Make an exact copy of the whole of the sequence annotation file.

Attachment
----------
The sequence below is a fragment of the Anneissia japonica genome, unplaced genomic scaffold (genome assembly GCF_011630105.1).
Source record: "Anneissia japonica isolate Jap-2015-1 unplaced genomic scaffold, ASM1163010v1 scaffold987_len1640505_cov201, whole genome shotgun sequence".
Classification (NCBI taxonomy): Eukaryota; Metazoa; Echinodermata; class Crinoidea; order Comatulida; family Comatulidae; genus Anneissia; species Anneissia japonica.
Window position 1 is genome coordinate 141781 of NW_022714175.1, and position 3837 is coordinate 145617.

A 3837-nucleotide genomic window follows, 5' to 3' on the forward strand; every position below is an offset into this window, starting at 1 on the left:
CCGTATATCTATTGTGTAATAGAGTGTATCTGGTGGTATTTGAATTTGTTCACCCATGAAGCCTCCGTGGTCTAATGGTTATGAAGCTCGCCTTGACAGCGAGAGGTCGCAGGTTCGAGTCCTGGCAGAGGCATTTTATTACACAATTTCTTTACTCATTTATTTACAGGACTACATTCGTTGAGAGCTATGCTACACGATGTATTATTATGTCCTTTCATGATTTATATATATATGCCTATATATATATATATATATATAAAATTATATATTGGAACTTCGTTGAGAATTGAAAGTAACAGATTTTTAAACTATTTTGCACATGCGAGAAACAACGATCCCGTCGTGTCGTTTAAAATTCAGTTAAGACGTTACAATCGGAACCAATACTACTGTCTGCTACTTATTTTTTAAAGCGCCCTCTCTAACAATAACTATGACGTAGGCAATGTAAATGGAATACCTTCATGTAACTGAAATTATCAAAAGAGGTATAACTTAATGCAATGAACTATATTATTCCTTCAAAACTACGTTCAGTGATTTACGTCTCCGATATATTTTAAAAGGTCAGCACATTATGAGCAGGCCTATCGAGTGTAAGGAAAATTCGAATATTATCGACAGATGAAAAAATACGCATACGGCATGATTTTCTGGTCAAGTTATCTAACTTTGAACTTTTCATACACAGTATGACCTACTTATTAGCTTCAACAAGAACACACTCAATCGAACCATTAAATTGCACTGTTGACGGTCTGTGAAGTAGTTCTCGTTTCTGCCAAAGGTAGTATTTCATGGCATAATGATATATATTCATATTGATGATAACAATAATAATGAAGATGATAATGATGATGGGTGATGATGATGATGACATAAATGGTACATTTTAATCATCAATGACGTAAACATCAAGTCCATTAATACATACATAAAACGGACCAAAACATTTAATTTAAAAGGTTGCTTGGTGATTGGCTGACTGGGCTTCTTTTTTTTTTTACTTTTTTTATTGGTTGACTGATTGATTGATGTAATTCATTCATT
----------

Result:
The sequence below is a fragment of the Anneissia japonica genome, unplaced genomic scaffold (genome assembly GCF_011630105.1).
Source record: "Anneissia japonica isolate Jap-2015-1 unplaced genomic scaffold, ASM1163010v1 scaffold987_len1640505_cov201, whole genome shotgun sequence".
Classification (NCBI taxonomy): Eukaryota; Metazoa; Echinodermata; class Crinoidea; order Comatulida; family Comatulidae; genus Anneissia; species Anneissia japonica.
Window position 1 is genome coordinate 141781 of NW_022714175.1, and position 3837 is coordinate 145617.

A 3837-nucleotide genomic window follows, 5' to 3' on the forward strand; every position below is an offset into this window, starting at 1 on the left:
CCGTATATCTATTGTGTAATAGAGTGTATCTGGTGGTATTTGAATTTGTTCACCCATGAAGCCTCCGTGGTCTAATGGTTATGAAGCTCGCCTTGACAGCGAGAGGTCGCAGGTTCGAGTCCTGGCAGAGGCATTTTATTACACAATTTCTTTACTCATTTATTTACAGGACTACATTCGTTGAGAGCTATGCTACACGATGTATTATTATGTCCTTTCATGATTTATATATATATGCCTATATATATATATATATATATAAAATTATATATTGGAACTTCGTTGAGAATTGAAAGTAACAGATTTTTAAACTATTTTGCACATGCGAGAAACAACGATCCCGTCGTGTCGTTTAAAATTCAGTTAAGACGTTACAATCGGAACCAATACTACTGTCTGCTACTTATTTTTTAAAGCGCCCTCTCTAACAATAACTATGACGTAGGCAATGTAAATGGAATACCTTCATGTAACTGAAATTATCAAAAGAGGTATAACTTAATGCAATGAACTATATTATTCCTTCAAAACTACGTTCAGTGATTTACGTCTCCGATATATTTTAAAAGGTCAGCACATTATGAGCAGGCCTATCGAGTGTAAGGAAAATTCGAATATTATCGACAGATGAAAAAATACGCATACGGCATGATTTTCTGGTCAAGTTATCTAACTTTGAACTTTTCATACACAGTATGACCTACTTATTAGCTTCAACAAGAACACACTCAATCGAACCATTAAATTGCACTGTTGACGGTCTGTGAAGTAGTTCTCGTTTCTGCCAAAGGTAGTATTTCATGGCATAATGATATATATTCATATTGATGATAACAATAATAATGAAGATGATAATGATGATGGGTGATGATGATGATGACATAAATGGTACATTTTAATCATCAATGACGTAAACATCAAGTCCATTAATACATACATAAAACGGACCAAAACATTTAATTTAAAAGGTTGCTTGGTGATTGGCTGACTGGGCTTCTTTTTTTTTTTACTTTTTTTATTGGTTGACTGATTGATTGATGTAATTCATTCATT